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Gain staging is the proper level setting of each section of the signal path so that none of them overload. Let's look at how to do just that. Since you may have several signal processors in your signal path while recording, it's important that any one of them isn't being overdriven. This may result in anything from the tone changing slightly to some outright hard sounding distortion. In most cases the signal path is going to be rather simple, which is the mic preamp into your DAW. In this case make sure that the overload LED isn't being lit on the mic preamp, if it is, back off on the input gain.
If it's still overloading engage the attenuator pad and readjust the input gain control. The next thing to check is your DAW. Is the level too hot? If so, back off to Trim control if there is one until a level reads about -10 dB. If your DAW doesn't have a Trim control then decrease the output level of the microphone preamp until the DAW level reads about -10. In this example, we've added an outboard EQ to the signal chain. Once again, we'll look at the preamp first to make sure that it's not overloading, then we'll look at the EQ.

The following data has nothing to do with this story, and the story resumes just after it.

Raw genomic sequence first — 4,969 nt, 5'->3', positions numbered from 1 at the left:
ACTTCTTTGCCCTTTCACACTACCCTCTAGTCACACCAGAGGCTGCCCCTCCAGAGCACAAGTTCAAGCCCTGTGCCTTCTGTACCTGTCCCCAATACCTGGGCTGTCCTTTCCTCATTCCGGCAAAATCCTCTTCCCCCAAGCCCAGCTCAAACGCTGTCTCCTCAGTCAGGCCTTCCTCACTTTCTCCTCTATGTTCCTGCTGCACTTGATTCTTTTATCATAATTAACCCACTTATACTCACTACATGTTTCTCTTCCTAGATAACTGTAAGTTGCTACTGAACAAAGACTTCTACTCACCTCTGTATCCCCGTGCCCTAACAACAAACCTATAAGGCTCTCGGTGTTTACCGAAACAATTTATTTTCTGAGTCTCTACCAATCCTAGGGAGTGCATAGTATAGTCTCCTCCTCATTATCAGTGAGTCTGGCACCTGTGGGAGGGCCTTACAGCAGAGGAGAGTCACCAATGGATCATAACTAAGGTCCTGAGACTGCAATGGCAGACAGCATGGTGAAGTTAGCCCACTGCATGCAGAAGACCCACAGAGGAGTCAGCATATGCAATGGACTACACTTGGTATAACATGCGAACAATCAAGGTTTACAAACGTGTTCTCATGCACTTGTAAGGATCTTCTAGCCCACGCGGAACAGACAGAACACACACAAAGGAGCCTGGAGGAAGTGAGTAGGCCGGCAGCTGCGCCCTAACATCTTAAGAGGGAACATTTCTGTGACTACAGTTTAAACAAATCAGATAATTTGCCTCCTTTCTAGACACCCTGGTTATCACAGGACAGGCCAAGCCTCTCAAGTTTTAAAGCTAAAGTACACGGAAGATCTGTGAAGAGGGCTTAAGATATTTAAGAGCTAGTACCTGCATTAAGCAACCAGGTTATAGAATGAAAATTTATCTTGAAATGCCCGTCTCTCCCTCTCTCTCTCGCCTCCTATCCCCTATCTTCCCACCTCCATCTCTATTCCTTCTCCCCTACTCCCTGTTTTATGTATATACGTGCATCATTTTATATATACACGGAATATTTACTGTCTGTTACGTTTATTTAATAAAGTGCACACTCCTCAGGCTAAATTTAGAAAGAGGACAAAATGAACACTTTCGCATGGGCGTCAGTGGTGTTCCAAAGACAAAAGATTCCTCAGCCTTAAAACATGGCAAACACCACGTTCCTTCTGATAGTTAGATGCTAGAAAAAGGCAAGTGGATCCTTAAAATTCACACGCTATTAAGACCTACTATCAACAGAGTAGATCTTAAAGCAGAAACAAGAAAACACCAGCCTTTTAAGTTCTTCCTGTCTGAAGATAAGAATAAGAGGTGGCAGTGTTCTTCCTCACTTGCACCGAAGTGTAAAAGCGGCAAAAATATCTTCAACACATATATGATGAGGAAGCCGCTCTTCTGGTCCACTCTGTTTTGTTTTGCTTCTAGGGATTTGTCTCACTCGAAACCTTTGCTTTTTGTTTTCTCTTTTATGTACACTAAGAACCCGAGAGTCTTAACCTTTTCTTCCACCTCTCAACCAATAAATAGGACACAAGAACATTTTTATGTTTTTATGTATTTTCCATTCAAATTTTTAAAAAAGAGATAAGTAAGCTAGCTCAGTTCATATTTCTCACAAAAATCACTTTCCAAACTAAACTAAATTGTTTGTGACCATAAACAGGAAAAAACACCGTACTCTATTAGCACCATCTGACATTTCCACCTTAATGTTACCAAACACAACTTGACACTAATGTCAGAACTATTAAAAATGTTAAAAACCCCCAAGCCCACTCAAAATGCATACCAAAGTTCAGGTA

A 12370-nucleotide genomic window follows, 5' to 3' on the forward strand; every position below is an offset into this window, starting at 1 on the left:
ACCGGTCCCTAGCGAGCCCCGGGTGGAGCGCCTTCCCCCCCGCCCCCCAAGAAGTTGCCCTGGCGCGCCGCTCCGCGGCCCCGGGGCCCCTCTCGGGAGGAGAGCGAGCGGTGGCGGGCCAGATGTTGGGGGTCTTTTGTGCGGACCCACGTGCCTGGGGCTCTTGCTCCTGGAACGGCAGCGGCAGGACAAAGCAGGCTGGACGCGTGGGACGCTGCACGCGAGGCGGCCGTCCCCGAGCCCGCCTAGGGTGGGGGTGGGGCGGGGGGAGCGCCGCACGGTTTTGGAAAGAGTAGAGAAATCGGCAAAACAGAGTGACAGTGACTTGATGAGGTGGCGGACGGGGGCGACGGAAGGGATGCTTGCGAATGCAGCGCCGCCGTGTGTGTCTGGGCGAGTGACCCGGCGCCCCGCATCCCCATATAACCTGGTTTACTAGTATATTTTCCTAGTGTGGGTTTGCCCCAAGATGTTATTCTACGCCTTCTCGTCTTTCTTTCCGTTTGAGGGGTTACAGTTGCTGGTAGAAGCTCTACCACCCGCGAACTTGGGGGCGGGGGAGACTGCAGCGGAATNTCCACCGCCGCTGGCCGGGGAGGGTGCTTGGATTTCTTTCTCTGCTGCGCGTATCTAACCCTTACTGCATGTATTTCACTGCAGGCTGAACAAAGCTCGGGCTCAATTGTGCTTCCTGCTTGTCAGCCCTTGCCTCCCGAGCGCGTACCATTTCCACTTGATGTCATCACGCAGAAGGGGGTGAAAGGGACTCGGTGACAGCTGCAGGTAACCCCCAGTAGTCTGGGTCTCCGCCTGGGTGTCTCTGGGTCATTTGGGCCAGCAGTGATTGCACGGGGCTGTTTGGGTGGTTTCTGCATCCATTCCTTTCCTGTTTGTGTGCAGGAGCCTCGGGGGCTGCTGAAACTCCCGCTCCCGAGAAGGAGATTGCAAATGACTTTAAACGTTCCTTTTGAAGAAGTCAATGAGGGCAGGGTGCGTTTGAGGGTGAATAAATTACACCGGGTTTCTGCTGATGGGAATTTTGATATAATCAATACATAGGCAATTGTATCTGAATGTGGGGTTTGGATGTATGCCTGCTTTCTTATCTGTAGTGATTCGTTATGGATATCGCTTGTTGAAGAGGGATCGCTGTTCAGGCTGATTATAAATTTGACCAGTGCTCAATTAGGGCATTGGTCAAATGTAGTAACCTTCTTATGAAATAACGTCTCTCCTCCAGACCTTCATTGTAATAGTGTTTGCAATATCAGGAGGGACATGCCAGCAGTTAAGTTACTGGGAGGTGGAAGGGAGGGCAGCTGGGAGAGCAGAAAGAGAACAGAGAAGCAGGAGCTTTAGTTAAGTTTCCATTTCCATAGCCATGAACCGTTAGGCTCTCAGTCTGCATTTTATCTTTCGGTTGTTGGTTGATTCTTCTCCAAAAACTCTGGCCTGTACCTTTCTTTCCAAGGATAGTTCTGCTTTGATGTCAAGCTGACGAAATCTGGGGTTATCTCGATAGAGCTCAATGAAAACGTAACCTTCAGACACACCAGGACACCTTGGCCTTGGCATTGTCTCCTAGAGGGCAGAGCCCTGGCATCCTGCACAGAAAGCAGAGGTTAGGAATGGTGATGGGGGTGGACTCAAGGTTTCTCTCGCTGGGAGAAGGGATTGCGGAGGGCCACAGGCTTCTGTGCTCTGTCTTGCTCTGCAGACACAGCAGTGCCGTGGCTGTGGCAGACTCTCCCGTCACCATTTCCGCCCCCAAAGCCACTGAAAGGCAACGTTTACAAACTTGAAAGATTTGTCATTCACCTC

If an overload LED is lit then you need to back off of the EQ's input gain control if it has one or the preamps output gain control if it has one. The ideal setting for both is about half to three quarters of the way up. If both devices look like the settings are in the right position then check your DAW levels as before. If the DAW levels are too hot back off of the EQ's output control until the record level is at about -10 dB. That's how we set the gain staging during recording, make sure that there are no overload LEDs lit anywhere, and that the record level ends up at -10 dB.
Adjust the input and output level controls to get the ideal levels.
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